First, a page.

alphabet, which is derived from a form of the Cumaean Greek version of the Greek alphabet, used by the Etruscans. Several Latin-script alphabets exist which differ in graphemes, collation and phonetic values from the classical Latin
Latin
alphabet. The Latin
Latin
script is the basis of the International Phonetic Alphabet and the 26 most widespread letters are the letters contained in the ISO basic Latin
Latin
alphabet. Latin
Latin
script is the basis for the largest number of alphabets of any writing system[1] and is the most widely adopted writing system in the world (commonly used by about 70% of the world's population)
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Tin Hinan
Tin Hinan
Tin Hinan
was a 4th-century Tuareg queen and matriarch. Her monumental tomb is located in the Sahara, at Abalessa
Abalessa
in the Hoggar
Hoggar
region of Algeria.Contents1 Queen of the Hoggar 2 Notes 3 Bibliography 4 See alsoQueen of the Hoggar[edit] Tin Hinan
Tin Hinan
is sometimes referred to as "Queen of the Hoggar", and by the Tuareg as Tamenukalt which also means "leader" or "queen". The name means literally "she of the tents", but may be metaphorically translated as "mother of the tribe" (or "of us all") or even "queen of the camp" (the "camp" maybe referring to the group of tombs which surround hers). Not far from the oasis of Abalessa, Algeria, about 1,000 miles south of Algiers, a rounded hill rises about 125 ft above the junction of two wadis. The Tomb of Tin Hinan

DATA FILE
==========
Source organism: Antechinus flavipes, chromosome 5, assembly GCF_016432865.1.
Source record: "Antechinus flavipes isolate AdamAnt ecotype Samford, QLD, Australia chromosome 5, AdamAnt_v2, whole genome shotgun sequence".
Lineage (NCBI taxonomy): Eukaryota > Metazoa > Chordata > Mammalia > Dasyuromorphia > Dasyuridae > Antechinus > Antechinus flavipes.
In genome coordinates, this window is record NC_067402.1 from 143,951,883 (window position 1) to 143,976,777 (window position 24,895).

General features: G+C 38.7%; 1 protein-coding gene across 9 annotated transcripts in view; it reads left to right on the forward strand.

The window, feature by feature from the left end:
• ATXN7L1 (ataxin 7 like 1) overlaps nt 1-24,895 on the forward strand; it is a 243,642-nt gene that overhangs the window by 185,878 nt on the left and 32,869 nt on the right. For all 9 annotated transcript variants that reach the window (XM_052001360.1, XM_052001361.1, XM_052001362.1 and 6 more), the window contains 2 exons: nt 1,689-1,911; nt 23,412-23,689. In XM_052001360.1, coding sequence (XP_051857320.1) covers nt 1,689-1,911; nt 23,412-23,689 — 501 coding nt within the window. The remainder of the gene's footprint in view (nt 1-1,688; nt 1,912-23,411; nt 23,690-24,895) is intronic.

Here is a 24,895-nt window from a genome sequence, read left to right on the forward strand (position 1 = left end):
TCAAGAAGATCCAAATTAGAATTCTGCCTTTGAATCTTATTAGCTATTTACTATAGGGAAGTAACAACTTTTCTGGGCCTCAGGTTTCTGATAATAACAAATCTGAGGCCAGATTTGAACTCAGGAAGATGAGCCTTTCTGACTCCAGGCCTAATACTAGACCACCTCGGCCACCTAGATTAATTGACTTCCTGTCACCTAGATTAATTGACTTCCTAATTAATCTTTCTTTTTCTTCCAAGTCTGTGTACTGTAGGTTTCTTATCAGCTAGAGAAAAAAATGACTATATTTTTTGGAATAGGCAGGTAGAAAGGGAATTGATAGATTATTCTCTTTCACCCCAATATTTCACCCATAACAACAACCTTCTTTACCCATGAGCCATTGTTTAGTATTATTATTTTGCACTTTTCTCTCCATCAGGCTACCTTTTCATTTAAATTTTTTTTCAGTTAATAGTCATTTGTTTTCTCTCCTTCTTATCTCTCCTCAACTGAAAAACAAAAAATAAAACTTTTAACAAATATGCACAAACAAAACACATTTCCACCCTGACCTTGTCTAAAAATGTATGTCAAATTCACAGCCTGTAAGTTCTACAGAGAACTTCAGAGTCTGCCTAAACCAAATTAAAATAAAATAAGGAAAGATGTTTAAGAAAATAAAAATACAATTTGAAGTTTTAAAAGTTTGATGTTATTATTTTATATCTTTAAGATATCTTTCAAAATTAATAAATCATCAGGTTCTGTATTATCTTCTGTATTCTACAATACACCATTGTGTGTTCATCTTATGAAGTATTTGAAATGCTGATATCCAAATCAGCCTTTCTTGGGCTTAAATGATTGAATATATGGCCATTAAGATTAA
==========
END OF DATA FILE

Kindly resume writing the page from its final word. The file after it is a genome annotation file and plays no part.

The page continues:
Tin Hinan
is on the summit
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Inscription
Epigraphy
Epigraphy
is the study of inscriptions or epigraphs as writing; it is the science of identifying graphemes, clarifying their meanings, classifying their uses according to dates and cultural contexts, and drawing conclusions about the writing and the writers. Specifically excluded from epigraphy are the historical significance of an epigraph as a document and the artistic value of a literary composition. A person using the methods of epigraphy is called an epigrapher or epigraphist. For example, the Behistun inscription
Behistun inscription
is an official document of the Achaemenid Empire
Achaemenid Empire
engraved on native rock at a location in Iran. Epigraphists are responsible for reconstructing, translating, and dating the trilingual inscription and finding any relevant circumstances. It is the work of historians, however, to determine and interpret the events recorded by the inscription as document
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Gaf
ا ب پ ت ث ج چ ح خ د ذ ر ز ژ س ش ص ض ط ظ ع غ ف ق ک گ ل م ن و ه ی ‬Perso-Arabic scriptTransliteration Diacritics Hamza Numerals Numerationv t eArabic alphabetArabic scriptHistory Transliteration Diacritics Hamza Numerals Numerationv t eGaf, or gāf, may be the name of four different Perso-Arabic letters, all representing /ɡ/. They are all forms of the letter kāf, with additional diacritics, such as dots and lines